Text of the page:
Blood and Smoke
is the title of a new Indianapolis history by Charles Leerhsen that explores the dim early scratchings of the 500 mile race founded by Carl Fisher when 500 miles was an all-day enduro more than the modern flat out blast.
“Carl Fisher was born 50 miles southeast of Indianapolis on January 12, 1874, and grew up with the automobile, or more precisely, in a world where motorised vehicles were morphing rapidly from rumour to reality. The standard joke – alas, the only joke – in standard books of automotive history is that the first car race took place shortly after the second car was constructed.
But while this would be almost funny because it is almost true, we can say with reasonable surety that the first formal auto contest ever staged in America (or likely anywhere) occurred four years after Fisher’s birth, in Wisconsin.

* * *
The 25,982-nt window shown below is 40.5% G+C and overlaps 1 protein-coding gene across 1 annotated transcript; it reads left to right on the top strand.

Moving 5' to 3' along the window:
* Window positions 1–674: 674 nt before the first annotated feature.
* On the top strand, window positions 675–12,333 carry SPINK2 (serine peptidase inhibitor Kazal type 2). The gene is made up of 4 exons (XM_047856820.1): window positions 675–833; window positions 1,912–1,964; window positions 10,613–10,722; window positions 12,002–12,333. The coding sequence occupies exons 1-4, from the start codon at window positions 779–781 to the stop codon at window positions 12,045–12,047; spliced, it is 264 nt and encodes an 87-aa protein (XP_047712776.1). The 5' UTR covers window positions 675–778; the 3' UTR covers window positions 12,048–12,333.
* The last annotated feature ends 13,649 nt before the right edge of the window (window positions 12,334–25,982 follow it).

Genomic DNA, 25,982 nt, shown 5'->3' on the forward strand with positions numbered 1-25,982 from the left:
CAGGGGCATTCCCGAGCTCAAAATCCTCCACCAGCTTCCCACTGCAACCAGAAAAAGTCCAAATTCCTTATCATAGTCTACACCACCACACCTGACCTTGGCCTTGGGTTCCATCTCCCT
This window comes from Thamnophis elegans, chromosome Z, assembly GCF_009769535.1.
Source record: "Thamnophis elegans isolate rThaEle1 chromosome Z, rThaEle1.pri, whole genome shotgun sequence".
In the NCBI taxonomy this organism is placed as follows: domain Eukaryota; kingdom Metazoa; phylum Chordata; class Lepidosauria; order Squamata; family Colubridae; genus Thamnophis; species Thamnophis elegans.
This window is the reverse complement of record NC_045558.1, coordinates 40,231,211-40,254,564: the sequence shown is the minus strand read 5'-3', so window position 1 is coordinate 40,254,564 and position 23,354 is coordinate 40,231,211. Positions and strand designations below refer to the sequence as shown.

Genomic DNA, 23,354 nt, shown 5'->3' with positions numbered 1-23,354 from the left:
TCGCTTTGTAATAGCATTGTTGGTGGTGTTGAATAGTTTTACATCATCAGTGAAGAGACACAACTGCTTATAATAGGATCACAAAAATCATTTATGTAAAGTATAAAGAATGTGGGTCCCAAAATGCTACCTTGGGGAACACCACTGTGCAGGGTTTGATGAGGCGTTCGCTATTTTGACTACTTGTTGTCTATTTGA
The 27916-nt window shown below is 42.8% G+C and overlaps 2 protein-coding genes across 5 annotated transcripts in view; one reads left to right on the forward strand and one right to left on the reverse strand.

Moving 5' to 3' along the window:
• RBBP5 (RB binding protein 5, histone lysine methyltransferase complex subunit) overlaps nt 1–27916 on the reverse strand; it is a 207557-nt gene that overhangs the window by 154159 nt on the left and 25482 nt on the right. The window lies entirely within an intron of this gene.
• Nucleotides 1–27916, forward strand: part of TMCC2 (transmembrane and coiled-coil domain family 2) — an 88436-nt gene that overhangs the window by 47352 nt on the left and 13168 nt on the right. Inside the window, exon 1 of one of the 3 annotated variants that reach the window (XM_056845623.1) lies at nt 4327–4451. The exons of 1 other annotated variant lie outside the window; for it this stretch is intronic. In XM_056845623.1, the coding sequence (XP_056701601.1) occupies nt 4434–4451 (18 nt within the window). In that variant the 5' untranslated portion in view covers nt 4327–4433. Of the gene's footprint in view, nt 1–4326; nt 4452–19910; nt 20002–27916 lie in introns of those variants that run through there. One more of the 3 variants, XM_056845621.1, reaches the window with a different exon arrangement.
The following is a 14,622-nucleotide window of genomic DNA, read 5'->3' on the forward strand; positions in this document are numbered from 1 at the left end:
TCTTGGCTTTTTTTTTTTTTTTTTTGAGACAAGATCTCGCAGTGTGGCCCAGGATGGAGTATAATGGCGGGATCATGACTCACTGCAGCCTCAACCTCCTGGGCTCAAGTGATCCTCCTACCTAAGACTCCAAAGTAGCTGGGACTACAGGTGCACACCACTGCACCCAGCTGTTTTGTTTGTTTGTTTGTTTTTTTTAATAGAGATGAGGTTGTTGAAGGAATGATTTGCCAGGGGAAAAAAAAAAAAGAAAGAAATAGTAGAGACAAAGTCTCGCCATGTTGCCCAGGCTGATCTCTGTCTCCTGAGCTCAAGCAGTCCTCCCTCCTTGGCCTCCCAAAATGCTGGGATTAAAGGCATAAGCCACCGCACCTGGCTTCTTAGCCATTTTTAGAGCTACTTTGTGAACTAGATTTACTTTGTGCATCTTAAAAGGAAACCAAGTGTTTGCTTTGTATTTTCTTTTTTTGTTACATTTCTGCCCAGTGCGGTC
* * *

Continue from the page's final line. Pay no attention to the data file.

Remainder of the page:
This was a 200-mile road race from Green Bay to Madison, that attracted just two experimental steam-powered wagons, weird-looking conveyances (think of buckboards with boilers), which had been christened the “Oshkosh” and the “Green Bay.” The latter broke down in midcourse and the only slightly less hideous former achieved an average speed of 6mph as it strained and grunted toward the finish wire in Madison. So much excitement was aroused by this event that the second car race in America did not take place for another 17 years.”
It’s one of those fascinating books that you have to read to find out the gems of racing history that you didn’t know you didn’t know.